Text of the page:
• Created a recruiting tool. Schools went into lockdown just before recruiting season started. So most teachers didn’t have the chance to visit kids and get them to sign up for band or orchestra. While not ideal, the instrument videos helped make up for it.
  • Built trust with parents. No one likes being marketed to. Since the landing page was a joint effort between us and the school, parents were more likely to trust us and not feel like we’re salivating at their wallets.

They were a hit! Now being online wasn’t so scary anymore. And now, the teachers have a custom webpage they can send students and parents to learn about instruments and rentals.

Other Things That Helped Us

While the summer sucked, fall of 2020 still proved to be a successful season for the store despite the setbacks from the pandemic.

With that said, I fully acknowledge that luck played a big role in all this. A number of good things just sort of fell into place. It boils down to two major things:

  1. Schools in our territory opened back up in the fall. While (understandably) many restrictions were in place, things like music and sports were still able to continue. I recognize that this wasn’t the norm across the country.
  2. Conn-Selmer had a big promotion. At the height of the pandemic, they offered instruments to schools at subsidized costs.

Many schools took advantage of the promotion, and we saw hundreds of instruments go through the store (none of which count toward these rental numbers).

While I can’t confirm anything, I do feel like this had a positive impact on music teachers’ perception of Summerhays. My theory is the act of goodwill made them more willing to refer customers to us.

Again, I can’t confirm it. Just a gut feeling.

Final Results

The back-to-school season last fall proved to be successful. We were able to maintain – and slightly exceed – the total number of band instrument rentals.

For confidentiality reasons, I can’t show you real sales numbers. That said, I’ll show everything on a scale of 1-10.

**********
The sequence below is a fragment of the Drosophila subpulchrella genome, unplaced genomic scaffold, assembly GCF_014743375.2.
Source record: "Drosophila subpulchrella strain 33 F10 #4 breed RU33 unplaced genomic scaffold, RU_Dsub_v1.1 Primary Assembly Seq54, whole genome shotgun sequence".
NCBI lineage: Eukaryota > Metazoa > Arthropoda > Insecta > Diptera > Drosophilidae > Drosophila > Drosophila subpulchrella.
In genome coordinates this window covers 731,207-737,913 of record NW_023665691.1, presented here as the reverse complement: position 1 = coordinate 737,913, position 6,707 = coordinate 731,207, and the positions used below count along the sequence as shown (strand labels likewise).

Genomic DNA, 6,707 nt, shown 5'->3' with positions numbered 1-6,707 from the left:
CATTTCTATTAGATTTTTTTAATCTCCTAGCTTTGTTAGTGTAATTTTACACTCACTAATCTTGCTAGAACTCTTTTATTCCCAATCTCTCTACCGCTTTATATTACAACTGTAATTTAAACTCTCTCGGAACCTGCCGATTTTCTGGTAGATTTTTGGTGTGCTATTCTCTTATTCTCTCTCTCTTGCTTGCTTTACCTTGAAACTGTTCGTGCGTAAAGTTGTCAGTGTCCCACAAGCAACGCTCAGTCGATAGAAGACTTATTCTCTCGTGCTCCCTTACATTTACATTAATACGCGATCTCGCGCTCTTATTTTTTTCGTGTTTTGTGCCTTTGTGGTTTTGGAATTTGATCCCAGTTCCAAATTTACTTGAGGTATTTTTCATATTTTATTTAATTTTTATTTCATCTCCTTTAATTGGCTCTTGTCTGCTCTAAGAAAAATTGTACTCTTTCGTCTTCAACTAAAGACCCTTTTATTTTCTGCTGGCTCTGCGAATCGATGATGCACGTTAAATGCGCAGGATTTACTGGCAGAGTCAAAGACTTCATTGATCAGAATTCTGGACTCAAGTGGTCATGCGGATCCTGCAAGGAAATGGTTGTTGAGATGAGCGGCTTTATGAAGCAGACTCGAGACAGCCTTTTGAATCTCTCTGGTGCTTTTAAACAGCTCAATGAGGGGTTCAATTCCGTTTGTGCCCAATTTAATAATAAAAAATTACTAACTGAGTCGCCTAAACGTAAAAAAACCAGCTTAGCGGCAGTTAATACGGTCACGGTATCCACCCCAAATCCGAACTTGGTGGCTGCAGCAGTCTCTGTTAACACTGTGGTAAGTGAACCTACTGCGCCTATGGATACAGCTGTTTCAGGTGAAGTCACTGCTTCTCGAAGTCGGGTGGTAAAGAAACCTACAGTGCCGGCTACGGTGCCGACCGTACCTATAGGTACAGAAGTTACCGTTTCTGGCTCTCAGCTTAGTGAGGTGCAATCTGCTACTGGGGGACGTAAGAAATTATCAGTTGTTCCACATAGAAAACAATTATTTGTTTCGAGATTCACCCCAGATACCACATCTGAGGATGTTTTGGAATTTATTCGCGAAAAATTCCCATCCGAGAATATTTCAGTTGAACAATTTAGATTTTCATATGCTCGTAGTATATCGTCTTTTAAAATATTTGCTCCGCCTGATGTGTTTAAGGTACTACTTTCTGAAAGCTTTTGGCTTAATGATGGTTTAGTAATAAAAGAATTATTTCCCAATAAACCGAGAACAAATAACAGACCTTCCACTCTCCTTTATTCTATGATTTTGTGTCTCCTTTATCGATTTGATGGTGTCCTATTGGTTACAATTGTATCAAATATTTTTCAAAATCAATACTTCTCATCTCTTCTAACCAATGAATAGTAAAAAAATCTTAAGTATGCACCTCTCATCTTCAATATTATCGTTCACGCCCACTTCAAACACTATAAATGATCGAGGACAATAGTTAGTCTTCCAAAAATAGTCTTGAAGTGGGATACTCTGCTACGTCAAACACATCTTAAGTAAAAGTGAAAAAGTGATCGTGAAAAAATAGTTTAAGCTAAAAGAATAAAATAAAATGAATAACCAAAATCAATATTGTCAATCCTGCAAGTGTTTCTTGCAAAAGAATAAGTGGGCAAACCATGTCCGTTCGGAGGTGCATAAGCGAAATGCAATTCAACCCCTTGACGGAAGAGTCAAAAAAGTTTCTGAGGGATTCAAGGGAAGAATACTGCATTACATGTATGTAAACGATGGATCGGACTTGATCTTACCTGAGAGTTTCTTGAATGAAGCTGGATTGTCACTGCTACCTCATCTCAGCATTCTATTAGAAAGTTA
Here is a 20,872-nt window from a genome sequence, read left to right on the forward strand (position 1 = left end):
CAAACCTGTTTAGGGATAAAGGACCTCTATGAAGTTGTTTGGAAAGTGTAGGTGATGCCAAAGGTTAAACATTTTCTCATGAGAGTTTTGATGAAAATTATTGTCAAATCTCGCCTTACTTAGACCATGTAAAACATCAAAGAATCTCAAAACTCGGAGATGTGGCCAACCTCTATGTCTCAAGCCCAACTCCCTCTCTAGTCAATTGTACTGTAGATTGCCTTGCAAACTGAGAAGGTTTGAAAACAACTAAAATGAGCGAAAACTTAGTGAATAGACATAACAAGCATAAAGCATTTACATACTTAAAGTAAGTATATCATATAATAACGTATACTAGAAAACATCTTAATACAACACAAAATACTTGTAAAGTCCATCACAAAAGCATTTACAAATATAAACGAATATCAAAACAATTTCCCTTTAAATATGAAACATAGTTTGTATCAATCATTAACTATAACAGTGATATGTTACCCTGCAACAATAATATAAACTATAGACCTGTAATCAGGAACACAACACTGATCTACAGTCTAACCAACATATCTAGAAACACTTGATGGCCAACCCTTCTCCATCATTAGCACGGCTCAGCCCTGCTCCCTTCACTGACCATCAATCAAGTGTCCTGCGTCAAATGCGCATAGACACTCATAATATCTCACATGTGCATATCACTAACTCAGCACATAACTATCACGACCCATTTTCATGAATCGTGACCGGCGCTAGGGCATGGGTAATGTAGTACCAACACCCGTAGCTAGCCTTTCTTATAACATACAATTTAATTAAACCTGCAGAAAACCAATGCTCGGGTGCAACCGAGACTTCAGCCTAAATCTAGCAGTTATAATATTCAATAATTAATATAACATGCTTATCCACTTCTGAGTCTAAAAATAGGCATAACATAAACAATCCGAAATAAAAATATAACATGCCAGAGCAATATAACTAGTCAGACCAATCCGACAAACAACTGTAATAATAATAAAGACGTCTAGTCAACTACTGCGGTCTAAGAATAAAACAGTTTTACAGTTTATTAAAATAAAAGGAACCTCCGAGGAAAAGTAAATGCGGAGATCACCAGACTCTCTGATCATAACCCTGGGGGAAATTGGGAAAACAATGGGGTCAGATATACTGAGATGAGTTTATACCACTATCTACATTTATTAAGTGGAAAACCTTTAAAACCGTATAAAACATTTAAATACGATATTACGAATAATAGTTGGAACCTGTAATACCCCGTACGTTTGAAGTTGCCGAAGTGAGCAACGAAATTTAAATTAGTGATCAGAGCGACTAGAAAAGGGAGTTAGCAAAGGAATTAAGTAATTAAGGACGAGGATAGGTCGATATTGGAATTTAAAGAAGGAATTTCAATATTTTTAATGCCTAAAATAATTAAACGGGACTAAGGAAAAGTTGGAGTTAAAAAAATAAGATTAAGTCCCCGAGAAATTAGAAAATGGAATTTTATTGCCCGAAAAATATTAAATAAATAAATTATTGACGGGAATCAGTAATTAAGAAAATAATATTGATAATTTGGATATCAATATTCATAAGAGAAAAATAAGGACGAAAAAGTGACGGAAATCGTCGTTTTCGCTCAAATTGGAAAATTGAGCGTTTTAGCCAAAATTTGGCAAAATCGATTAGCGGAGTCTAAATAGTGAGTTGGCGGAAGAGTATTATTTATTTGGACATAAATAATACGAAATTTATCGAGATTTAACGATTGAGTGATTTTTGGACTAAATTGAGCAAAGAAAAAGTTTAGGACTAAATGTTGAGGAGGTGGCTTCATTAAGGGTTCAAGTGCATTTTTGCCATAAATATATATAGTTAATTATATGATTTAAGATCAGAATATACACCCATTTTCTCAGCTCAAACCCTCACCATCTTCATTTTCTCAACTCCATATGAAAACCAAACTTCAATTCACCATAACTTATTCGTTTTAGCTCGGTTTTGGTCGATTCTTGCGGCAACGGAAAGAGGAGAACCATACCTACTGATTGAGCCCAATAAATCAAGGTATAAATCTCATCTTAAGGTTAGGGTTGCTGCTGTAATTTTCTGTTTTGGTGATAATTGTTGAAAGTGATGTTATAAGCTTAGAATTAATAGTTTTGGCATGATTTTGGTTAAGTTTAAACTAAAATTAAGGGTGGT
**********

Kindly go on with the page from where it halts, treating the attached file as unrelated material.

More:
On the surface, this might not seem like much improvement. In fact, it’s more like maintaining the status quo. We increased the number of rentals by 6.5%.

But even that small percentage translates to tens of thousands more dollars over time.

And remember: This was the year of COVID-19, so there are a few things to consider:

  • Lockdowns began right before the biggest recruiting season for schools, causing enrollment numbers to go down.
  • Some peoples’ health concerns from the virus also caused enrollment numbers to dip.
  • In-person events were one of the biggest sources of rentals. Now they were completely gone.

With that in mind, it was kind of a miracle that the rental numbers were as consistent as they were. The pie was smaller than usual, but we took a bigger piece of that pie.

Increasing Accessory Sales

While instrument rentals stayed consistent, accessories saw a noticeable increase in sales. Adding them onto the rental form made for easy upsells. Here’s a quick look:

On average, customers in 2020 spent about $41.60 per rental, compared to $32.55 per rental in 2019

This translates to a 36% increase in revenue for accessory sales.

Concluding Thoughts

On the whole, I was quite pleased with how this rental season turned out.

I’d be lying if I took credit for all this myself. This was a multi-faceted effort that involved the cooperation of several people. We all shared ideas and gave feedback to each other. Without them, I don’t think we would have pulled this off.

Did everything run perfectly? Probably not. But given the pandemic, I’d say things went as well as they possibly could.

Grow Your Business Through SEO & Content

I help music and audio brands create SEO-optimized content that increases web traffic and drives users to action. Contact me today and we'll chat about your digital marketing efforts.

Contact Me